Dairy-Free Benefits

Deciding to move toward a plant-based lifestyle brings you one step closer to your wellness goal.
We invite you to see how dairy affects health and performance, and to g
et to know the doctors advising our campaign.

Join Us to receive further dairy-free updates.

Health and Performance

Fractures

Dairy for brittle bones?

Advertisements push dairy for strong bones, but research begs to differ. Drinking 2+ glasses of milk per day increased women's risk of hip fracture by 45%. Those getting the recommended 3+ glasses per day had a 60% greater hip fracture rate. For truly strong bones, shift your focus to fruits and vegetableswomen eating twice the fruit had 5% denser bones.

Ovarian Cancer

The connection between dairy and ovarian cancer.

Which food was most closely connected to ovarian cancer (the #1 cause of gynecologic cancer deaths) in women from 40 countries across five continents? Milk. Women who drank just 1+ glass of whole milk per day were at three times greater risk for ovarian cancer, though even skim milk has been tied to this deadly disease. While dairy can increase risk, vegetables can reduce it. Eating 3+ servings of vegetables per day dropped the risk of ovarian cancer by 39%.

Prostate Cancer

Milk and male health

Our sons have a 1 in 9 chance of developing prostate cancer throughout their lifetimes. By drinking milk each day during adolescence, they increase their risk of advanced prostate cancer at least threefold. When explored across 42 countries, milk was the food most closely linked to both developing prostate cancer and dying from it. On the other hand, men who bypass dairy and eat a plant-based diet cut their risk of prostate cancer by 35%.

Estrogen

Pre-workout birth control hormones

Milk and dairy products supply 60-80% of the estrogen in our diets. In fact, in just 30-60 minutes after drinking milk, estrogen levels can increase by 26%! Pomegranate juice, on the other hand, promotes more desirable estrogen levels. Compared to drinking a placebo, pomegranate juice can increase Olympic weightlifting performance by 8%, decrease how hard training felt by 4%, and decrease muscle soreness by 13%. Which sounds like a healthier, more productive drink to you?

Hormones found in milk boost belly fat

You may have heard of cortisol, a stress hormone consistently found in milk. High cortisol levels cause us to store belly fat and are linked to lower muscle mass and bone density. Dairy-laden meals have been shown to increase cortisol, but barley soup and a vegetable stir-fry with rice lowered levels of this stress hormone. Which type of meal would you choose for a toned, high-performance physique?

Trans Fat

Trans fats in milk block blood flow to muscles and inflame our bodies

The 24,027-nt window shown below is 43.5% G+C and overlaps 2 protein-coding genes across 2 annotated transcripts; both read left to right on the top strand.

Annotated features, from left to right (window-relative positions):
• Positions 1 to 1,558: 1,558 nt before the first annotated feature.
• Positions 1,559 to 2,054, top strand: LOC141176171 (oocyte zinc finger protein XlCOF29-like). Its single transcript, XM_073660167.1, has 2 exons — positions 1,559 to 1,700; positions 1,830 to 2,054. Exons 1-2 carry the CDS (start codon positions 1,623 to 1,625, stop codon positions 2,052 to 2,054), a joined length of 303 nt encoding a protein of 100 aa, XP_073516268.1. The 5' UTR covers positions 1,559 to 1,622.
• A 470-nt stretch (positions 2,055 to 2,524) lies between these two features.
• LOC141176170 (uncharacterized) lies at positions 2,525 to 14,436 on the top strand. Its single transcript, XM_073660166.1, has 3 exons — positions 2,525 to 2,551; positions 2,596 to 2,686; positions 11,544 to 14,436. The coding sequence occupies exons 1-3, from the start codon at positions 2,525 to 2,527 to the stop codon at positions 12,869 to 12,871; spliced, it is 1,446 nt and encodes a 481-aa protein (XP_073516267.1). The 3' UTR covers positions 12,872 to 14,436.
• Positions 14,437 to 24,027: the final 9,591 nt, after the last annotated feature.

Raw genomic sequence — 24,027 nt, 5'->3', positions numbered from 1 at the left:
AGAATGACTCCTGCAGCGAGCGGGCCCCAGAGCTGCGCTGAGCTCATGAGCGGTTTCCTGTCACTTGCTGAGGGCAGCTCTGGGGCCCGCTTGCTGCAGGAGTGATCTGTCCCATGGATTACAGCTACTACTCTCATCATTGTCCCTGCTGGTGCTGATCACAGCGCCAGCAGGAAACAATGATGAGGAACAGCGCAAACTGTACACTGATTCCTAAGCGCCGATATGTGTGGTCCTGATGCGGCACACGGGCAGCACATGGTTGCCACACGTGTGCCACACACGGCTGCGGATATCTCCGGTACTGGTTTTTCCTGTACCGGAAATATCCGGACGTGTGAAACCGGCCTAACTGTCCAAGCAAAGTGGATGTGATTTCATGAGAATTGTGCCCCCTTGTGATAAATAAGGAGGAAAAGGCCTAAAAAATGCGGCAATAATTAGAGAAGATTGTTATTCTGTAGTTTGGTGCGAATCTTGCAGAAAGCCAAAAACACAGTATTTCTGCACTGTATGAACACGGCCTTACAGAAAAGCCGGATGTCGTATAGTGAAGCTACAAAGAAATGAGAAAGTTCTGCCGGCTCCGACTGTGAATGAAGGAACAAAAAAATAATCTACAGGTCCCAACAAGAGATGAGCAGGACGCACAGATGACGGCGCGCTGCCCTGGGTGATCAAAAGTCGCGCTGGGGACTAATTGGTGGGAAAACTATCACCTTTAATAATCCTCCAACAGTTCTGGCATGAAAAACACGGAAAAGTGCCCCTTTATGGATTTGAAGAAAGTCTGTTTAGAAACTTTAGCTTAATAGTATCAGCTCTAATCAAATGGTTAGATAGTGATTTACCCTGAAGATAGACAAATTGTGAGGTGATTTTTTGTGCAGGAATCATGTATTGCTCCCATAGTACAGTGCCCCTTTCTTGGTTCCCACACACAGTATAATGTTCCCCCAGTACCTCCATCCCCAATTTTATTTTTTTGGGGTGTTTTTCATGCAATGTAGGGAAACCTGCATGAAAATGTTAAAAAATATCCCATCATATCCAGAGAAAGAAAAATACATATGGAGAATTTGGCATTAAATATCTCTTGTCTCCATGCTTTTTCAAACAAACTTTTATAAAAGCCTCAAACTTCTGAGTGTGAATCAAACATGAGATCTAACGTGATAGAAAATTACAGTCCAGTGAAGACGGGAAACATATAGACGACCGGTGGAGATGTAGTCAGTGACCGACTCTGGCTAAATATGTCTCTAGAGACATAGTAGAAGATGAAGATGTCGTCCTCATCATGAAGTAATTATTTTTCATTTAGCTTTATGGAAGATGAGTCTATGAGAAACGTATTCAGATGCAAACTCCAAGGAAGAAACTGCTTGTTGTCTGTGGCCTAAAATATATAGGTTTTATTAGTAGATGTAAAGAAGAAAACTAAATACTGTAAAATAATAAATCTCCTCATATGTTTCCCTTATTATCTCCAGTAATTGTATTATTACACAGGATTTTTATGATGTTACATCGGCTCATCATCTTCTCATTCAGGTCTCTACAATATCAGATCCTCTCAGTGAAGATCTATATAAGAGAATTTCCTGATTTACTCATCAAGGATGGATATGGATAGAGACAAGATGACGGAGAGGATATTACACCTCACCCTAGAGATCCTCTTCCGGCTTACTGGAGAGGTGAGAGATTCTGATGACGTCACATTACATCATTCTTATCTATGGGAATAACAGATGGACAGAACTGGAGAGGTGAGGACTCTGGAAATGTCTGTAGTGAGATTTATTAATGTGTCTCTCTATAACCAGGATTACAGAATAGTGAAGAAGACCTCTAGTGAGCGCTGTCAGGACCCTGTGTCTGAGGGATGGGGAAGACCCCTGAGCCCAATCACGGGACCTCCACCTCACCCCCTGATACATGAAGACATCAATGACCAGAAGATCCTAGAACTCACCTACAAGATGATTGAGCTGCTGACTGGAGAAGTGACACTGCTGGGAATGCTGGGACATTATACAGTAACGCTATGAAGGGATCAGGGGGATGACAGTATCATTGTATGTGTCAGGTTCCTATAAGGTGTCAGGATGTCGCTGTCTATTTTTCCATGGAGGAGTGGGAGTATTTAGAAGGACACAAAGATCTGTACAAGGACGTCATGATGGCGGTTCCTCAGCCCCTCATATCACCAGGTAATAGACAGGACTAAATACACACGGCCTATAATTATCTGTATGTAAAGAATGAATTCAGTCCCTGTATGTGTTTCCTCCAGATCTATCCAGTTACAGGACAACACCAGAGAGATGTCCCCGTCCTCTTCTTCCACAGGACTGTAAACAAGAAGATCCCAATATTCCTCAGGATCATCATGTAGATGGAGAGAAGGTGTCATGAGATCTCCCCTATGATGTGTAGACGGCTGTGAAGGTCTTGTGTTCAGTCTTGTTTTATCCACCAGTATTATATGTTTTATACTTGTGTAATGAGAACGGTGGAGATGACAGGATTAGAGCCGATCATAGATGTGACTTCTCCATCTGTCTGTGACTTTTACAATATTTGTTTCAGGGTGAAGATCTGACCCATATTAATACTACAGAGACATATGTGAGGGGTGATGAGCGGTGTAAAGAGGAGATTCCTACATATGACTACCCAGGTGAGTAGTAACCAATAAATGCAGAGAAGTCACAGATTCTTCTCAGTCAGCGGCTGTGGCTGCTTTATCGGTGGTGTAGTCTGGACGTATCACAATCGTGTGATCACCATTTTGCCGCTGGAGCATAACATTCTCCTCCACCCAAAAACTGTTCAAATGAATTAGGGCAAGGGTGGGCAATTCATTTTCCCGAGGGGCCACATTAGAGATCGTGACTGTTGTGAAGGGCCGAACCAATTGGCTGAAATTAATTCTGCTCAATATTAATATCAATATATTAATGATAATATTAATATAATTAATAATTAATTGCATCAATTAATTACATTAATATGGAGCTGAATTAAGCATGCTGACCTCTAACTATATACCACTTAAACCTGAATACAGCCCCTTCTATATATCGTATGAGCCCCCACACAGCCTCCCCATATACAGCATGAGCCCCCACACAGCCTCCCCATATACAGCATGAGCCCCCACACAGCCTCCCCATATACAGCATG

More than 2% of dairy calories come from trans fats, the most harmful fat in our food supply. Trans fats are so destructive that our nation’s most prestigious group of scientists declared they should be completely omitted from our diet. Trans fats cripple arteries, cutting blood flow to our muscles by 29% compared to saturated fat, another destructive fat in dairy. Trans fats also promote inflammation while plant foods do the opposite. Berries, for example, boost artery function and soothe inflammation. If better blood flow and less inflammation mean superior performance and faster recovery, the scale tips away from dairy.

Our Health Advisors

Dr. Milton Mills

Dr. Milton Mills is the Associate Director of Preventive Medicine with the Physicians Committee for Responsible Medicine (PCRM) and co-author of PCRM’s report on Racial and Ethnic Bias in the U.S. Dietary Guidelines. Dr. Mills serves as the Race & Nutrition Specialist and Board Adviser for A Well Fed World. Whether internist Dr. Mills is practicing at Fairfax Hospital in Virginia or at free clinics in Washington, D.C., his prescription for patients is likely to include some dietary advice: go vegetarian. “Medical research shows conclusively that a plant-based diet reduces chronic disease risk, so that’s something I absolutely encourage my patients to move toward,” says Dr. Mills, a graduate of Stanford University School of Medicine. Dr. Mills doesn’t limit his message to his patients. He takes it to audiences around the country as well, speaking at hospitals, churches, and community centers.

Dr. James F. Loomis

James F. Loomis Jr., M.D. is the medical director of the Physicians Committee’sBarnard Medical Center, where nutrition is just one of the tools he and his team use to help patients get healthy and stay healthy. Dr. Loomis used Physicians Committee nutrition resources during his transition to a plant-based diet in 2011. Now—after losing more than 60 pounds and improving his cholesterol, blood sugar, and blood pressure—he advocates for others to do the same!

Formerly the director of prevention and wellness at St. Luke’s Hospital in St. Louis, Missouri, Dr. Loomis was also the team internist for the St. Louis Rams football team, the St. Louis Cardinals baseball team, and the tour physician for the St. Louis Symphony Orchestra. Dr. Loomis received his medical degree from the University of Arkansas, where he was elected to the Alpha Omega Alpha Honor Medical Society and graduated with honors. He completed his internship and residency in internal medicine at Barnes Hospital in St. Louis, Missouri. He is board certified in internal medicine and was on the clinical faculty of the Department of Internal Medicine at Washington University School of Medicine. Dr. Loomis also received an MBA from the Olin School of Business at Washington University in St. Louis.